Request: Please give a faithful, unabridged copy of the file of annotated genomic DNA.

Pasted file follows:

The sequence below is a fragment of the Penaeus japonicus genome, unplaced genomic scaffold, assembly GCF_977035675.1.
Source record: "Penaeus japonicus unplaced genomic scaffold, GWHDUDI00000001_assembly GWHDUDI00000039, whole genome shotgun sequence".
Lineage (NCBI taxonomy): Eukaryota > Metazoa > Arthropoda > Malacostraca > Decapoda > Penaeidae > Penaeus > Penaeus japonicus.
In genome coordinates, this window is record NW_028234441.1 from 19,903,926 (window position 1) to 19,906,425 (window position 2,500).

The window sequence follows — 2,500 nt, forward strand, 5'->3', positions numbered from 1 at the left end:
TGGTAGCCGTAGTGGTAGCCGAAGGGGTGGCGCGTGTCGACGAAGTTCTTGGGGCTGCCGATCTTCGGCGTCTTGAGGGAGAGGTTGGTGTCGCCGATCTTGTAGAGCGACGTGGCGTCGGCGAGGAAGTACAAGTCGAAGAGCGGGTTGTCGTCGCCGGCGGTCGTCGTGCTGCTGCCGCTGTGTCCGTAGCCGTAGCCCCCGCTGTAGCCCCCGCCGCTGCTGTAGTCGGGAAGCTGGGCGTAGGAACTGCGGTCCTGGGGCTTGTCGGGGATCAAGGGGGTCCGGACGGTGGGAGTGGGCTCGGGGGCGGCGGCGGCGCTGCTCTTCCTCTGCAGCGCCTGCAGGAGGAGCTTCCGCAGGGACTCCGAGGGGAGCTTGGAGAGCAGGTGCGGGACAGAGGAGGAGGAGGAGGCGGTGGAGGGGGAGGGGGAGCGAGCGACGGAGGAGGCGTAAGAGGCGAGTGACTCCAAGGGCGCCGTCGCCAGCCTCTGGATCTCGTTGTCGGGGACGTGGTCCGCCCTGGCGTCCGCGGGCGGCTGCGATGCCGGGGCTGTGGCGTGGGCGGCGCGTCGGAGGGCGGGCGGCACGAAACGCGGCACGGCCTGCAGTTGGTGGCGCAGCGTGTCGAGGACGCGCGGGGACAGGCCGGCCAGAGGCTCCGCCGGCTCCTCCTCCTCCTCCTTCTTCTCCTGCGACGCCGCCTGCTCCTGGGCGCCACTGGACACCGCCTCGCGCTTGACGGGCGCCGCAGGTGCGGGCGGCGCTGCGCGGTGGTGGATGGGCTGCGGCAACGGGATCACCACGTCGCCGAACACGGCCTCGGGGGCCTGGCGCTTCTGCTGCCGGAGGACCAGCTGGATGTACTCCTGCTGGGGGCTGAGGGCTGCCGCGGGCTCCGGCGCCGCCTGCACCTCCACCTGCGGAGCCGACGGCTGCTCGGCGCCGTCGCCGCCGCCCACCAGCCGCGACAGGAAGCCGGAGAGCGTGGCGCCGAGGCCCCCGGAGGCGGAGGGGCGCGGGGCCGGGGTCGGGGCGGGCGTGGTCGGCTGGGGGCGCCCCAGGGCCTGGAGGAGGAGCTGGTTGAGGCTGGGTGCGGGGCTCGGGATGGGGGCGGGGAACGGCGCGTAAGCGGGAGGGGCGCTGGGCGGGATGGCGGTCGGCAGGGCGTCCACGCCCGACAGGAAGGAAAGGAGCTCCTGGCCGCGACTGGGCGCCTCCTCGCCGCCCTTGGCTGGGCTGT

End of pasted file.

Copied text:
The sequence below is a fragment of the Penaeus japonicus genome, unplaced genomic scaffold, assembly GCF_977035675.1.
Source record: "Penaeus japonicus unplaced genomic scaffold, GWHDUDI00000001_assembly GWHDUDI00000039, whole genome shotgun sequence".
Lineage (NCBI taxonomy): Eukaryota > Metazoa > Arthropoda > Malacostraca > Decapoda > Penaeidae > Penaeus > Penaeus japonicus.
In genome coordinates, this window is record NW_028234441.1 from 19,903,926 (window position 1) to 19,906,425 (window position 2,500).

The window sequence follows — 2,500 nt, forward strand, 5'->3', positions numbered from 1 at the left end:
TGGTAGCCGTAGTGGTAGCCGAAGGGGTGGCGCGTGTCGACGAAGTTCTTGGGGCTGCCGATCTTCGGCGTCTTGAGGGAGAGGTTGGTGTCGCCGATCTTGTAGAGCGACGTGGCGTCGGCGAGGAAGTACAAGTCGAAGAGCGGGTTGTCGTCGCCGGCGGTCGTCGTGCTGCTGCCGCTGTGTCCGTAGCCGTAGCCCCCGCTGTAGCCCCCGCCGCTGCTGTAGTCGGGAAGCTGGGCGTAGGAACTGCGGTCCTGGGGCTTGTCGGGGATCAAGGGGGTCCGGACGGTGGGAGTGGGCTCGGGGGCGGCGGCGGCGCTGCTCTTCCTCTGCAGCGCCTGCAGGAGGAGCTTCCGCAGGGACTCCGAGGGGAGCTTGGAGAGCAGGTGCGGGACAGAGGAGGAGGAGGAGGCGGTGGAGGGGGAGGGGGAGCGAGCGACGGAGGAGGCGTAAGAGGCGAGTGACTCCAAGGGCGCCGTCGCCAGCCTCTGGATCTCGTTGTCGGGGACGTGGTCCGCCCTGGCGTCCGCGGGCGGCTGCGATGCCGGGGCTGTGGCGTGGGCGGCGCGTCGGAGGGCGGGCGGCACGAAACGCGGCACGGCCTGCAGTTGGTGGCGCAGCGTGTCGAGGACGCGCGGGGACAGGCCGGCCAGAGGCTCCGCCGGCTCCTCCTCCTCCTCCTTCTTCTCCTGCGACGCCGCCTGCTCCTGGGCGCCACTGGACACCGCCTCGCGCTTGACGGGCGCCGCAGGTGCGGGCGGCGCTGCGCGGTGGTGGATGGGCTGCGGCAACGGGATCACCACGTCGCCGAACACGGCCTCGGGGGCCTGGCGCTTCTGCTGCCGGAGGACCAGCTGGATGTACTCCTGCTGGGGGCTGAGGGCTGCCGCGGGCTCCGGCGCCGCCTGCACCTCCACCTGCGGAGCCGACGGCTGCTCGGCGCCGTCGCCGCCGCCCACCAGCCGCGACAGGAAGCCGGAGAGCGTGGCGCCGAGGCCCCCGGAGGCGGAGGGGCGCGGGGCCGGGGTCGGGGCGGGCGTGGTCGGCTGGGGGCGCCCCAGGGCCTGGAGGAGGAGCTGGTTGAGGCTGGGTGCGGGGCTCGGGATGGGGGCGGGGAACGGCGCGTAAGCGGGAGGGGCGCTGGGCGGGATGGCGGTCGGCAGGGCGTCCACGCCCGACAGGAAGGAAAGGAGCTCCTGGCCGCGACTGGGCGCCTCCTCGCCGCCCTTGGCTGGGCTGT